The horse racing industry employs many people, whether it be in the stables, racecourses, catering or at studs looking after the stallions. Over the past couple of years one area has seen a decline in people looking to come through and do that job, the very job being stable staff. It was deemed acceptable back in the 80s, 90s and early noughties to work long hard hours with your pay not being great, although nowadays it seems to be very much different, with many people looking for better paid jobs to help survive in these times when money is tight, well not quite as tight as about nine or ten years ago but you know what I mean.
For most young people, the thought of getting up early on a cold bitter winter morning is just unthinkable and not very attractive. Of course, there is some young racing enthusiasts that I know on twitter who have went onto get work in racing stables. As I said earlier on in this piece, people nowadays will look for a better paid job if they can, it is even more important if you have a young family that you need to support financially. Many stable staff and work riders wouldn’t classify their job as such a “job”, it is more of a way of life for them, getting to work with horses that they get to know and a bond is formed.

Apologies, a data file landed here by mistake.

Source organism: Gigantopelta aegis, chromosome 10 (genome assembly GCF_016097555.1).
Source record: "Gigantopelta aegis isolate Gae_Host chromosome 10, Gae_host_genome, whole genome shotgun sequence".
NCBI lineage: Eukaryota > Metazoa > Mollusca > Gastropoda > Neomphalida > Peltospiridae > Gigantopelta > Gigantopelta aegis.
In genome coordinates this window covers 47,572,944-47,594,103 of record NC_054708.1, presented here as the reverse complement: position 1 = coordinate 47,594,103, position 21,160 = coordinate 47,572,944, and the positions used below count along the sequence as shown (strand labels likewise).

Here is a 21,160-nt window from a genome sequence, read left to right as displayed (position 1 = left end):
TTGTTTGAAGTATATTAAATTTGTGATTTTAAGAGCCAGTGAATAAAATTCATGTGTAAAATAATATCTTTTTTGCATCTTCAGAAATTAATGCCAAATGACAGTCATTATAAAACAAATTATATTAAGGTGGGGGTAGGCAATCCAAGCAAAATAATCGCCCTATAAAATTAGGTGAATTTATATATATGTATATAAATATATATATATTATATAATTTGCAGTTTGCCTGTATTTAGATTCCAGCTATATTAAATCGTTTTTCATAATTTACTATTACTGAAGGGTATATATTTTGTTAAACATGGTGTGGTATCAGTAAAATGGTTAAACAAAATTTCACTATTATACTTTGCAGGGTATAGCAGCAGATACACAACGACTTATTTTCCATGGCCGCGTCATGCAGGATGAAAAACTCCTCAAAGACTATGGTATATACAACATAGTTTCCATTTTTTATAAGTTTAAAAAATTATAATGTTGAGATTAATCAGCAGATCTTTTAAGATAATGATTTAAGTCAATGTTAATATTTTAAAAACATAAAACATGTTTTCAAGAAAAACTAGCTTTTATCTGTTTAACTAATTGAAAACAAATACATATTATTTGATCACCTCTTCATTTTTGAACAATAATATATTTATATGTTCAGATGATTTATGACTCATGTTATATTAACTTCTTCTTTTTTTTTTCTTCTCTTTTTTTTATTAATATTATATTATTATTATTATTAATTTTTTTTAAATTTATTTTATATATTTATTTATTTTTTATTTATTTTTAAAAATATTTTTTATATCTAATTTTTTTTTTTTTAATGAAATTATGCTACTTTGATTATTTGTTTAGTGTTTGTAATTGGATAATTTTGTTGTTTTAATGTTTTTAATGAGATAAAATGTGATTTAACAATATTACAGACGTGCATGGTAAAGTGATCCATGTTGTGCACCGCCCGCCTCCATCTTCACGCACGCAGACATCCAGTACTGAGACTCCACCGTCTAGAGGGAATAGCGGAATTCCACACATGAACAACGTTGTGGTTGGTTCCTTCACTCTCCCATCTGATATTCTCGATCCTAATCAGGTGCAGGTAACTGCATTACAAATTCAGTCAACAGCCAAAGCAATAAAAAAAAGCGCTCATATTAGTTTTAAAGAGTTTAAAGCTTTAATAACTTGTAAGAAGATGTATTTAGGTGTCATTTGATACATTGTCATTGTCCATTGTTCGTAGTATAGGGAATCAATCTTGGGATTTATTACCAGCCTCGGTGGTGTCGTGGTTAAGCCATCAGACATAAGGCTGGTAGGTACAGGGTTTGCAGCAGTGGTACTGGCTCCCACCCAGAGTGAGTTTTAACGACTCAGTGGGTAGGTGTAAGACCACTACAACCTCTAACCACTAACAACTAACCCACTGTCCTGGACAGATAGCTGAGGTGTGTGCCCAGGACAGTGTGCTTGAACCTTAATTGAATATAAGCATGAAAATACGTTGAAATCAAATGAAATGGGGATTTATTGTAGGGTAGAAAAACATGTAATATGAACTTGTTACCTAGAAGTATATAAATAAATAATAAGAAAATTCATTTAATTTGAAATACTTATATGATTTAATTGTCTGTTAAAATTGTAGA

You really would need to love horses if you are going to be getting up at 6:00am with the rain beating into your face on a cold frosty morning, if you don’t then you will struggle to get any satisfaction from your efforts at work. Back to the point of matter though, there is a real lack of new stable staff coming through and no matter how much trainers advertise for new staff it doesn’t seem to me that it is working.
How can racing fix this issue? Perhaps more racing workshops in Schools is one way. I’ll let you, the readers decide what is the best way to try to attract more people to become stable staff
ARTICLE BY JAMIE LINDSEY